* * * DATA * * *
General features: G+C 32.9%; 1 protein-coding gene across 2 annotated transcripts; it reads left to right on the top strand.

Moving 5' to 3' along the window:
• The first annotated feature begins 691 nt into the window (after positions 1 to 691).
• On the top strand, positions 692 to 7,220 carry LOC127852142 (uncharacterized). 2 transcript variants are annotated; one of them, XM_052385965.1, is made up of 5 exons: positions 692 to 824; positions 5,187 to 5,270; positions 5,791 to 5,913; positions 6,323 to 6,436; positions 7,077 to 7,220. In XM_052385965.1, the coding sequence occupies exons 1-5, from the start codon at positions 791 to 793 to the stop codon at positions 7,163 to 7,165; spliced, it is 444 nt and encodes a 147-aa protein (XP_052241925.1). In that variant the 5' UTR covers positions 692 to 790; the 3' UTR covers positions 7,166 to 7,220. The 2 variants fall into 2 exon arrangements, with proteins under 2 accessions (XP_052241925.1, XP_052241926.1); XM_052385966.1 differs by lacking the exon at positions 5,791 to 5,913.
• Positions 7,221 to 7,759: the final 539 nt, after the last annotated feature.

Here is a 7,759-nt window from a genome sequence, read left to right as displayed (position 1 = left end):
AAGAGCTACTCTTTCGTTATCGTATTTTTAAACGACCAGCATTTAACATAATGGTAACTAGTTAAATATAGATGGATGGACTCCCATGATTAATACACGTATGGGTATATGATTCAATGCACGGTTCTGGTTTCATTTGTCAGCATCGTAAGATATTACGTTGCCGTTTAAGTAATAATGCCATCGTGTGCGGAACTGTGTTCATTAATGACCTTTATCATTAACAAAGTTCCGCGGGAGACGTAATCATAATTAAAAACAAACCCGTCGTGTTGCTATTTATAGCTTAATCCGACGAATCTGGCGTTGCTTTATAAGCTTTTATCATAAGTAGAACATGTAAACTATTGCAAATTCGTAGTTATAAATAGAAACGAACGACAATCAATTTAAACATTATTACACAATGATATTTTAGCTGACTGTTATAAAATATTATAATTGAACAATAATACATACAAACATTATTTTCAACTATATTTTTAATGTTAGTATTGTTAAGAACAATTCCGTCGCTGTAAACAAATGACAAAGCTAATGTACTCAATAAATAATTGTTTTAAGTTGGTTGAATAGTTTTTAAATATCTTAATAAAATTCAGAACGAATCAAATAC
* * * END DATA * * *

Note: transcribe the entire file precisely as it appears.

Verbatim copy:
General features: G+C 32.9%; 1 protein-coding gene across 2 annotated transcripts; it reads left to right on the top strand.

Moving 5' to 3' along the window:
• The first annotated feature begins 691 nt into the window (after positions 1 to 691).
• On the top strand, positions 692 to 7,220 carry LOC127852142 (uncharacterized). 2 transcript variants are annotated; one of them, XM_052385965.1, is made up of 5 exons: positions 692 to 824; positions 5,187 to 5,270; positions 5,791 to 5,913; positions 6,323 to 6,436; positions 7,077 to 7,220. In XM_052385965.1, the coding sequence occupies exons 1-5, from the start codon at positions 791 to 793 to the stop codon at positions 7,163 to 7,165; spliced, it is 444 nt and encodes a 147-aa protein (XP_052241925.1). In that variant the 5' UTR covers positions 692 to 790; the 3' UTR covers positions 7,166 to 7,220. The 2 variants fall into 2 exon arrangements, with proteins under 2 accessions (XP_052241925.1, XP_052241926.1); XM_052385966.1 differs by lacking the exon at positions 5,791 to 5,913.
• Positions 7,221 to 7,759: the final 539 nt, after the last annotated feature.

Here is a 7,759-nt window from a genome sequence, read left to right as displayed (position 1 = left end):
AAGAGCTACTCTTTCGTTATCGTATTTTTAAACGACCAGCATTTAACATAATGGTAACTAGTTAAATATAGATGGATGGACTCCCATGATTAATACACGTATGGGTATATGATTCAATGCACGGTTCTGGTTTCATTTGTCAGCATCGTAAGATATTACGTTGCCGTTTAAGTAATAATGCCATCGTGTGCGGAACTGTGTTCATTAATGACCTTTATCATTAACAAAGTTCCGCGGGAGACGTAATCATAATTAAAAACAAACCCGTCGTGTTGCTATTTATAGCTTAATCCGACGAATCTGGCGTTGCTTTATAAGCTTTTATCATAAGTAGAACATGTAAACTATTGCAAATTCGTAGTTATAAATAGAAACGAACGACAATCAATTTAAACATTATTACACAATGATATTTTAGCTGACTGTTATAAAATATTATAATTGAACAATAATACATACAAACATTATTTTCAACTATATTTTTAATGTTAGTATTGTTAAGAACAATTCCGTCGCTGTAAACAAATGACAAAGCTAATGTACTCAATAAATAATTGTTTTAAGTTGGTTGAATAGTTTTTAAATATCTTAATAAAATTCAGAACGAATCAAATAC